Super-PACs just keep getting worse and worse.
Though, thanks for reminding me about all the rich people who donated to Romney because he supported lower taxes and less restrictions on them who are out millions of dollars. Feels good.
So I guess N. Korea wants to aim its next nuclear test in the direction of the US -- seems for the moment they are going to turn to war against S. Korea... Glad to hear China and Russia backing down in supporting them a bit over the recent sanctions.
Of course Kim Jong-un is doing this for attention because (like his late father) he is...
Last edited by Смерть; 26-01-2013 at 05:57.
And a more sensational take on the folks who voted against it:
I don't know all of the particulars of the bill, but the message here seems to be that voting against the bill = wishing violence upon women. The reasons for voting against are likely more nuanced than that, or perhaps just petty, but we have to be careful about assuming the sensational. Basically, "politics."
According to Wiki, these were the issues:
Based on what we know about certain types of people and how they feel about civil rights for undocumented immigrants and same-sex couples... I don't find it that hard to believe.The Act's 2012 renewal was opposed by conservative Republicans, who objected to extending the Act's protections to same-sex couples and to provisions allowing battered undocumented immigrants to claim temporary visas. In April 2012, the Senate voted to reauthorize the Violence Against Women Act, and the House subsequently passed its own measure (omitting provisions of the Senate bill that would protect gay men, lesbians, American Indians living in reservations, and undocumented people who were victims of domestic violence).
"Republicans have objected to elements of the reauthorization, most specifically a technical dispute over jurisdiction for Native American tribal authorities in the instances of certain crimes"
"Republican opposition to provisions for Native American, undocumented, and LGBT victims of domestic violence"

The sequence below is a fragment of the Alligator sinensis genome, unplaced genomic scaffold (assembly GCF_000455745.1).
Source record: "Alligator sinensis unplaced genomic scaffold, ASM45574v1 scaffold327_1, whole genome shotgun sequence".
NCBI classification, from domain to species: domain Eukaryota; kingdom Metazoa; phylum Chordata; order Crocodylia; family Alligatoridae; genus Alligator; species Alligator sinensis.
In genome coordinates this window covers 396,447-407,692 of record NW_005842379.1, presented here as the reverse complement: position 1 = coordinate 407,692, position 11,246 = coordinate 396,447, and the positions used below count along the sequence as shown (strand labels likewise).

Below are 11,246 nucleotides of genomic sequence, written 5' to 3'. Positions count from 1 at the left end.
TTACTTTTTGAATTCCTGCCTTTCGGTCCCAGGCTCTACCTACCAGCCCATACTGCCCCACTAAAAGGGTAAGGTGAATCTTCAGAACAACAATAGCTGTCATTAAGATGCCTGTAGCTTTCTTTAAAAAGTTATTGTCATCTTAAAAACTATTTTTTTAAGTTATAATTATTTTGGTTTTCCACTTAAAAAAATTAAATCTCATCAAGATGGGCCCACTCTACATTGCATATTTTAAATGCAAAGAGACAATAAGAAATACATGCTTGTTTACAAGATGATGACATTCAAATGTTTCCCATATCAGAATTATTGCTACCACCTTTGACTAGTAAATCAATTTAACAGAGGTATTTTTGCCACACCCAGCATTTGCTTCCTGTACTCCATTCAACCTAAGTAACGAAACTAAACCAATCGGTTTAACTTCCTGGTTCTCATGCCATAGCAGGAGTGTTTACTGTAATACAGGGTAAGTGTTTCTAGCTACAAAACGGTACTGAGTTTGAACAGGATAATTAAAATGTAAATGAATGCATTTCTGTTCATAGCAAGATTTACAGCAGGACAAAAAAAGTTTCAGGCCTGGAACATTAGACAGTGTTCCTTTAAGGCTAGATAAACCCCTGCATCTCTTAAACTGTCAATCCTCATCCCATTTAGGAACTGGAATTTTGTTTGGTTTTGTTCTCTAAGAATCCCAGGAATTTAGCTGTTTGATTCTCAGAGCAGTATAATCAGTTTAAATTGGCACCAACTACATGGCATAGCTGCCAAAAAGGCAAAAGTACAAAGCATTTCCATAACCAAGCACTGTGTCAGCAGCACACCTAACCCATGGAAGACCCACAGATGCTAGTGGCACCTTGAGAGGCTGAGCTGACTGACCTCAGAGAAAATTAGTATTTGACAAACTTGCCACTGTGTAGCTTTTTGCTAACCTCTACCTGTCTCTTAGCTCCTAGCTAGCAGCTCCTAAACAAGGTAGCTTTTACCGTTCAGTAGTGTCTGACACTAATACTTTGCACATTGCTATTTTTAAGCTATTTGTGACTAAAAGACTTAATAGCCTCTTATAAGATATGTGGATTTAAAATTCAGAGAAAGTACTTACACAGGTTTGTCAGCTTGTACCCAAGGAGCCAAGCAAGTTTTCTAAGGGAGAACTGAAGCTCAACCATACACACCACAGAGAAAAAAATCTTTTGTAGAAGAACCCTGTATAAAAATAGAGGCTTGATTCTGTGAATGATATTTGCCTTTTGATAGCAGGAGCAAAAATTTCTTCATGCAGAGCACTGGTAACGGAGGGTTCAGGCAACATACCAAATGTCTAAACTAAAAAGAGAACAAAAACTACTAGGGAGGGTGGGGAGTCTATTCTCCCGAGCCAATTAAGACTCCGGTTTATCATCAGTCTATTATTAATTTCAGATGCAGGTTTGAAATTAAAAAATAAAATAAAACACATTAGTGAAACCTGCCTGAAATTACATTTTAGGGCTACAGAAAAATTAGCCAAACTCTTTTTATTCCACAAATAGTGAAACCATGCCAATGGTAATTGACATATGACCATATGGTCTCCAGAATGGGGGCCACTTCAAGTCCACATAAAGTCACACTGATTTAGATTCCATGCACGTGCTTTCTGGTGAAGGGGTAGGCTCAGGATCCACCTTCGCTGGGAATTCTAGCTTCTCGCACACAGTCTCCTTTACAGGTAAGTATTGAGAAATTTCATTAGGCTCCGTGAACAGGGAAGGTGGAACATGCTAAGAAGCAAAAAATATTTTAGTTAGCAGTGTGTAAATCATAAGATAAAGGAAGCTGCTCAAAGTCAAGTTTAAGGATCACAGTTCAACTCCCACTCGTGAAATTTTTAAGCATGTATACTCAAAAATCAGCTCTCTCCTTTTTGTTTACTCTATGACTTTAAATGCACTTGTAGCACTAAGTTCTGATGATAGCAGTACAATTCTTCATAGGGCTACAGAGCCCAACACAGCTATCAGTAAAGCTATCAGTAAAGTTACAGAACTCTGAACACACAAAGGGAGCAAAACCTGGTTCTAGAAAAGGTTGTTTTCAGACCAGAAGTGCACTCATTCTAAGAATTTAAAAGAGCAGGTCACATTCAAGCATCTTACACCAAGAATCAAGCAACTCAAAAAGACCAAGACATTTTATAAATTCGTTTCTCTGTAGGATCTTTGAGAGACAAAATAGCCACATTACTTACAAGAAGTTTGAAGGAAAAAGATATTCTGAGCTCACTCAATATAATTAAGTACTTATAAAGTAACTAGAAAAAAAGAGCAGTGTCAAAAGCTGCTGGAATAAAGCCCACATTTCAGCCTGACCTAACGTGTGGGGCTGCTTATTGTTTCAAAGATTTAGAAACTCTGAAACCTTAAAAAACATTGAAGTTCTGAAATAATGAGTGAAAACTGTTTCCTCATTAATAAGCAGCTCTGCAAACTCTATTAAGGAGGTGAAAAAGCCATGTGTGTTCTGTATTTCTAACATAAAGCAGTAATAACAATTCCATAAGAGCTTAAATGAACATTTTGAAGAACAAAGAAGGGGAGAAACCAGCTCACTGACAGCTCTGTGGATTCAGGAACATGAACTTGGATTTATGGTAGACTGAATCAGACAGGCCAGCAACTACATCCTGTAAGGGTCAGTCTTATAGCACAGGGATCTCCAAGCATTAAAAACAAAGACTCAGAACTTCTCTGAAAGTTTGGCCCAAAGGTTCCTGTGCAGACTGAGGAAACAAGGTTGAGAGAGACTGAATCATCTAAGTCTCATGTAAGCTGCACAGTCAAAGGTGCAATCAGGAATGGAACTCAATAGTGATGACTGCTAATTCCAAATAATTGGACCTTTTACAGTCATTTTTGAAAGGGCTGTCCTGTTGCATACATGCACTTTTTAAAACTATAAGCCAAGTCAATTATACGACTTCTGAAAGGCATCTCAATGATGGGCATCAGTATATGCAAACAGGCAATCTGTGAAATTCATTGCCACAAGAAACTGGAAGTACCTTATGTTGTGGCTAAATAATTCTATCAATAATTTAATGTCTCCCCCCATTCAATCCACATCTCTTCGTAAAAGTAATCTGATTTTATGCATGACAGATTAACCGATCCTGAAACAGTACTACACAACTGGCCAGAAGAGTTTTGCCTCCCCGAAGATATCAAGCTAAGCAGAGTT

"Grassley’s amendment stripped all Native American, LGBT, and undocumented victim protections."
"Four of them did so because their radical interpretation of the constitution precludes federal protection for domestic violence victims."
"The version passed by the Senate today will next go to the House for a vote, where it is expected to encounter some difficulties, particularly over the protections of tribal women included in the bill."
tl:dr; seems they think it's a good idea for wives of white men, not so much for minorities.
I'm reading this really interesting book about Lincoln, who was a Republican, right now (and today is his birthday!). He was a firm believer that our founding fathers weren't in favor of any kind of oppression, that they were actually even against slavery. After all, the Constitution says "all men are created equal." And apparently this was (and is) a fairly common interpretation.
It's fascinating to me that these men, hundreds of years ago, when racism and bigotry were socially accepted, could have been against concepts like that. And now, in the year 2013, when bigotry is (generally) frowned upon, some of our politicians are proud of their bias.
Also, it seems a lot of our early presidents barely even believed in God and were strict secularists. That's the next book, though. Still looking for a history of political parties in the US. Whigs, Freethinkers, Democrats, Republicans, Know-Nothings, Tea Partiers... What on earth?
Funny how things change. Kind of makes you realize how powerful education really is. People honestly believe our current system is the country was intended to run.
That's what I'm finding when I delve a little further into this. But of course, that will translate into more of that 'Republicans want to keep women subservient' nonsense to the people who only read headlines.Indeed, intense negotiations are underway in the House over a key Republican objection to the Senate legislation — new authority afforded to tribal courts to prosecute the non-native abusers of Native American women on Indian reservations.
Domestic violence rates are particularly high on reservations, and women sometimes face a legal limbo in which local courts hold no authority over the abusers because they are not Native Americans. But some Republicans are concerned that subjecting non-Native American men to tribal courts would strip them of Constitutional protections.